Big- Data Project on 1918 Russian Flu Highlights DAC Collaboration with Humanities Researchers

Soldiers with the Spanish flu are hospitalized inside the U. of Kentucky gym in 1918. In one prevention method examined in a new study, New Yorkers were advised to refrain from kissing “except through a handkerchief.”

Soldiers with the Spanish flu are hospitalized inside the U. of Kentucky gym in 1918. In one prevention method examined in a new study, New Yorkers were advised to refrain from kissing “except through a handkerchief.”

An article in the Chronicle of Higher Education today highlights possibilities in interdisciplinary research between data analysts and humanities researchers. It showcases DAC’s Digging into Data project as a “model-in-progress for how data-driven analysis and close reading can enhance each other”. The research focuses on several questions: How did reporting on the Spanish flu spread in 1918? And how big a role did one influential person play in shaping how the outbreak was handled? Read More


DAC student Sathappan Muthiah receives Deployed Application Award at IAAI

sathappan-updatedCongratulations to DAC/CS PhD Student Sathappan Muthiah on receiving Deployed Application Award at IAAI (Conference on Innovative Applications of Artificial Intelligence) 2015 for his paper “Planned Protest Modeling in News and Social Media“. The CS department also recognized his work with a Pratt fellowship for Spring 2015 – Congratulations twice!


CT Lu receives grant from the US Army

nvc-11Chang-Tien Lu, associate director of DAC and associate professor of computer science has been awarded a $300,000 subcontract from the United States Army Research Office and United States Army Engineer Research and Development Center.  He will use the grant to develop an automated tool to make sense of data captured in news articles, tweets, images, and audio and video streams.

Naren Ramarkishnan, director of DAC and professor of computer science along with Ing-Ray Chen, also a professor of computer science are co-principle investigators of the grant.  They will help Lu oversee the projects research.  To read more about grant click here.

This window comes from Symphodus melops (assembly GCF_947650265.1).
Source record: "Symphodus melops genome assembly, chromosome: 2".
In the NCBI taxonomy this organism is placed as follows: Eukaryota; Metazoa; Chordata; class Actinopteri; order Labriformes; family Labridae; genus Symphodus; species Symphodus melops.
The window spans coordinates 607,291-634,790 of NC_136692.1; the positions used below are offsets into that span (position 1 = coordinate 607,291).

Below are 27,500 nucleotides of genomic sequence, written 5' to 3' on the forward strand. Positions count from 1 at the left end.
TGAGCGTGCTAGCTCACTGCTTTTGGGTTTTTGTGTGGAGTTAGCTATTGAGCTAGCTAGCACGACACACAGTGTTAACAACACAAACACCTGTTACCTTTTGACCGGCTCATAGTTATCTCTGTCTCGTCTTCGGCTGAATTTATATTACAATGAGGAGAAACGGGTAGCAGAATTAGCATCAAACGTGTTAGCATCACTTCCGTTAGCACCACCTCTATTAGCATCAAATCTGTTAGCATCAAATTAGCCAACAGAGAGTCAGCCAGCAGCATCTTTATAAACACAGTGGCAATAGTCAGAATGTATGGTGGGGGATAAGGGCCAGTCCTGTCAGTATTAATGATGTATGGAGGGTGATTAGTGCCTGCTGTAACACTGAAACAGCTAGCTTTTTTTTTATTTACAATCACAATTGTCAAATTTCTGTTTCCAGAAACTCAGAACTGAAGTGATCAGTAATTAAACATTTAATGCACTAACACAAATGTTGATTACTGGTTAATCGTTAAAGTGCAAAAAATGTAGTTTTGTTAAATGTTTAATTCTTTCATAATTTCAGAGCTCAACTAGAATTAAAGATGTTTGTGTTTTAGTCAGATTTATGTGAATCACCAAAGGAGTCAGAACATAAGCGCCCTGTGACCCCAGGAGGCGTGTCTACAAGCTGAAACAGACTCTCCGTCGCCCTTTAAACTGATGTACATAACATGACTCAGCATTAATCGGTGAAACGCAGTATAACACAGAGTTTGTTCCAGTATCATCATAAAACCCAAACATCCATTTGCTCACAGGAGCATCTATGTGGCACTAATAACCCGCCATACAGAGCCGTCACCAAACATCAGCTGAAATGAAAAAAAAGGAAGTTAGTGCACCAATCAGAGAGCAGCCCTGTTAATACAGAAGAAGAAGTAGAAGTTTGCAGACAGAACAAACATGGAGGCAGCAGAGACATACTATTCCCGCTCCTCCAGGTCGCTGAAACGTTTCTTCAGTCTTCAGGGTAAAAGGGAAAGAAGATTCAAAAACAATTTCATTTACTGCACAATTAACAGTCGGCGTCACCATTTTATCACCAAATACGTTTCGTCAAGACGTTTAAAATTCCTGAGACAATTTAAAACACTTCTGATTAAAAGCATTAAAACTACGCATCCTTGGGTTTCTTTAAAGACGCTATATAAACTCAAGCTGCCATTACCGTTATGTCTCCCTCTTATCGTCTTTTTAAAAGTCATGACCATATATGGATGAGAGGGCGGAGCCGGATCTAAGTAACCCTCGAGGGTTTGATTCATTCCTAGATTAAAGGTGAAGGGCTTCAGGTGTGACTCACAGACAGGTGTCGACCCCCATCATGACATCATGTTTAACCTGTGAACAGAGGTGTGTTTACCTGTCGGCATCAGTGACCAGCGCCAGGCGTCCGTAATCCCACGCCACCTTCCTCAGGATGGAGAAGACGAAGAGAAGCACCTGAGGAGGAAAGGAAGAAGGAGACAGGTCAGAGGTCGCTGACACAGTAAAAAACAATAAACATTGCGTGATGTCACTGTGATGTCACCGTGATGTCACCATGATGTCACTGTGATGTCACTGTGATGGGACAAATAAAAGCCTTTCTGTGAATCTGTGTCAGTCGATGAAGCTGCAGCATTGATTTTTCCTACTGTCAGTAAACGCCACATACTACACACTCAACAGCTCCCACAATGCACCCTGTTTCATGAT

The EMBERS is featured on the cover of the Big Data Journal (Dec 2014 issue)

Venezuelan Spring EMBERS predictions

As featured in the Big Data Journal: “Forecasting has long been a mystic art with techniques shrouded in mystery. Approaches from big data and machine learning are now revolutionizing the science of predictive analytics. The EMBERS system has been producing early warnings of civil unrest across Latin America for over two years. In February 2014, EMBERS forecast the occurrence and spread of student-led protests in Venezuela days in advance. For more information, please see the article by Doyle and colleagues in this issue of Big Data.” Read more


Press Coverage on Devi Parikh’s work in AI

Devi Parikh

Devi Parikh, assistant professor in the department of electrical and computer engineering and DAC faculty member received close to $1 million “to teach machines to use ‘common sense’ in image analysis.” Parikh, who leads the Computer Vision Lab at Virginia Tech, is the recipient of the Allen Distinguished Investigator Award from the Paul G. Allen Family Foundation. She’s using the money to help computers “read” complex images with the use of cartoon clip art scenes. To read more about Devi’s grant click here.